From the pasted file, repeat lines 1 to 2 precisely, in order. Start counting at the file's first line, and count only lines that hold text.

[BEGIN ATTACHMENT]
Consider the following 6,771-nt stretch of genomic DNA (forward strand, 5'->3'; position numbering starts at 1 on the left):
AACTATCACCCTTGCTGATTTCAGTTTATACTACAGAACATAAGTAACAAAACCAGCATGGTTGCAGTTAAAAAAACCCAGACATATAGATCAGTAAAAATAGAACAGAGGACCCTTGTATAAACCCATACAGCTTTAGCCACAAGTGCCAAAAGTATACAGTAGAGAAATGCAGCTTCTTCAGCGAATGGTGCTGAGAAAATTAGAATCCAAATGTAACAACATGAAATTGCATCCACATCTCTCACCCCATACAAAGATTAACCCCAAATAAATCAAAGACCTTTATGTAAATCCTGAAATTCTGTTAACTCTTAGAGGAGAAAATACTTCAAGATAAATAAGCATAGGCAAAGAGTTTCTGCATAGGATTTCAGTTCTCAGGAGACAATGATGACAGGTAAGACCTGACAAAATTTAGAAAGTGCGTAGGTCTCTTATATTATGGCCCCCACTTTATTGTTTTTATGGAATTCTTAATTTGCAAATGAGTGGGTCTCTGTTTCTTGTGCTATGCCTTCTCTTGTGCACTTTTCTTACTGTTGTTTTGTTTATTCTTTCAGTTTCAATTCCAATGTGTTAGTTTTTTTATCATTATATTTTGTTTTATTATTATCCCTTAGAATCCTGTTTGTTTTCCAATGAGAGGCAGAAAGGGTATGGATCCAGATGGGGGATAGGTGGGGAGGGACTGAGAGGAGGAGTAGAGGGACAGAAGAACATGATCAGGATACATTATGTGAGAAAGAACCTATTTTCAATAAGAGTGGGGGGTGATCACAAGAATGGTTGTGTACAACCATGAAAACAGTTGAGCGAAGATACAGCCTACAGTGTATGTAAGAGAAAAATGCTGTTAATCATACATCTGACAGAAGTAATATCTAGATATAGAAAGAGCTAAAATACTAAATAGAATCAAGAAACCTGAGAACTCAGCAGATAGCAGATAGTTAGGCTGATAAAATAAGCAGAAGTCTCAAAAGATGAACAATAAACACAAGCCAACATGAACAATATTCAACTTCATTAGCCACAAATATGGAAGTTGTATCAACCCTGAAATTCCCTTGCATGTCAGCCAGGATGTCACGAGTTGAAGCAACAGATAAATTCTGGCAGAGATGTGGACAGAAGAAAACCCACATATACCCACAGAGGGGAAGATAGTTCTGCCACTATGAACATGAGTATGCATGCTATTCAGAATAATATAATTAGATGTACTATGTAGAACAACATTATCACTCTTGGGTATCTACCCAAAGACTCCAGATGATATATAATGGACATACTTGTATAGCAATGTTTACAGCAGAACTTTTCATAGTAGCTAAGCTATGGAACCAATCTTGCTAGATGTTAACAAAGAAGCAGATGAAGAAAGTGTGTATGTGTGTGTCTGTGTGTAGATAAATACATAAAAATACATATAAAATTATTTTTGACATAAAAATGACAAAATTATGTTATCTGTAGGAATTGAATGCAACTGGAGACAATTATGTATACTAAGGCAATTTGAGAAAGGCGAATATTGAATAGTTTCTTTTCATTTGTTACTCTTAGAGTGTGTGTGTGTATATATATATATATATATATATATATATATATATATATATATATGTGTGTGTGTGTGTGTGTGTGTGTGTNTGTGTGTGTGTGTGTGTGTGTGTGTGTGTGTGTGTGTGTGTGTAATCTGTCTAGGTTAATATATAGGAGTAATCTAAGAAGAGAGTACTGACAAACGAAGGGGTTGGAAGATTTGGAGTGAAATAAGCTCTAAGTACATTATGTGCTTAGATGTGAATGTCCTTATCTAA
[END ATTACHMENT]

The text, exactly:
Consider the following 6,771-nt stretch of genomic DNA (forward strand, 5'->3'; position numbering starts at 1 on the left):
AACTATCACCCTTGCTGATTTCAGTTTATACTACAGAACATAAGTAACAAAACCAGCATGGTTGCAGTTAAAAAAACCCAGACATATAGATCAGTAAAAATAGAACAGAGGACCCTTGTATAAACCCATACAGCTTTAGCCACAAGTGCCAAAAGTATACAGTAGAGAAATGCAGCTTCTTCAGCGAATGGTGCTGAGAAAATTAGAATCCAAATGTAACAACATGAAATTGCATCCACATCTCTCACCCCATACAAAGATTAACCCCAAATAAATCAAAGACCTTTATGTAAATCCTGAAATTCTGTTAACTCTTAGAGGAGAAAATACTTCAAGATAAATAAGCATAGGCAAAGAGTTTCTGCATAGGATTTCAGTTCTCAGGAGACAATGATGACAGGTAAGACCTGACAAAATTTAGAAAGTGCGTAGGTCTCTTATATTATGGCCCCCACTTTATTGTTTTTATGGAATTCTTAATTTGCAAATGAGTGGGTCTCTGTTTCTTGTGCTATGCCTTCTCTTGTGCACTTTTCTTACTGTTGTTTTGTTTATTCTTTCAGTTTCAATTCCAATGTGTTAGTTTTTTTATCATTATATTTTGTTTTATTATTATCCCTTAGAATCCTGTTTGTTTTCCAATGAGAGGCAGAAAGGGTATGGATCCAGATGGGGGATAGGTGGGGAGGGACTGAGAGGAGGAGTAGAGGGACAGAAGAACATGATCAGGATACATTATGTGAGAAAGAACCTATTTTCAATAAGAGTGGGGGGTGATCACAAGAATGGTTGTGTACAACCATGAAAACAGTTGAGCGAAGATACAGCCTACAGTGTATGTAAGAGAAAAATGCTGTTAATCATACATCTGACAGAAGTAATATCTAGATATAGAAAGAGCTAAAATACTAAATAGAATCAAGAAACCTGAGAACTCAGCAGATAGCAGATAGTTAGGCTGATAAAATAAGCAGAAGTCTCAAAAGATGAACAATAAACACAAGCCAACATGAACAATATTCAACTTCATTAGCCACAAATATGGAAGTTGTATCAACCCTGAAATTCCCTTGCATGTCAGCCAGGATGTCACGAGTTGAAGCAACAGATAAATTCTGGCAGAGATGTGGACAGAAGAAAACCCACATATACCCACAGAGGGGAAGATAGTTCTGCCACTATGAACATGAGTATGCATGCTATTCAGAATAATATAATTAGATGTACTATGTAGAACAACATTATCACTCTTGGGTATCTACCCAAAGACTCCAGATGATATATAATGGACATACTTGTATAGCAATGTTTACAGCAGAACTTTTCATAGTAGCTAAGCTATGGAACCAATCTTGCTAGATGTTAACAAAGAAGCAGATGAAGAAAGTGTGTATGTGTGTGTCTGTGTGTAGATAAATACATAAAAATACATATAAAATTATTTTTGACATAAAAATGACAAAATTATGTTATCTGTAGGAATTGAATGCAACTGGAGACAATTATGTATACTAAGGCAATTTGAGAAAGGCGAATATTGAATAGTTTCTTTTCATTTGTTACTCTTAGAGTGTGTGTGTGTATATATATATATATATATATATATATATATATATATATATATATGTGTGTGTGTGTGTGTGTGTGTGTGTNTGTGTGTGTGTGTGTGTGTGTGTGTGTGTGTGTGTGTGTGTGTAATCTGTCTAGGTTAATATATAGGAGTAATCTAAGAAGAGAGTACTGACAAACGAAGGGGTTGGAAGATTTGGAGTGAAATAAGCTCTAAGTACATTATGTGCTTAGATGTGAATGTCCTTATCTAA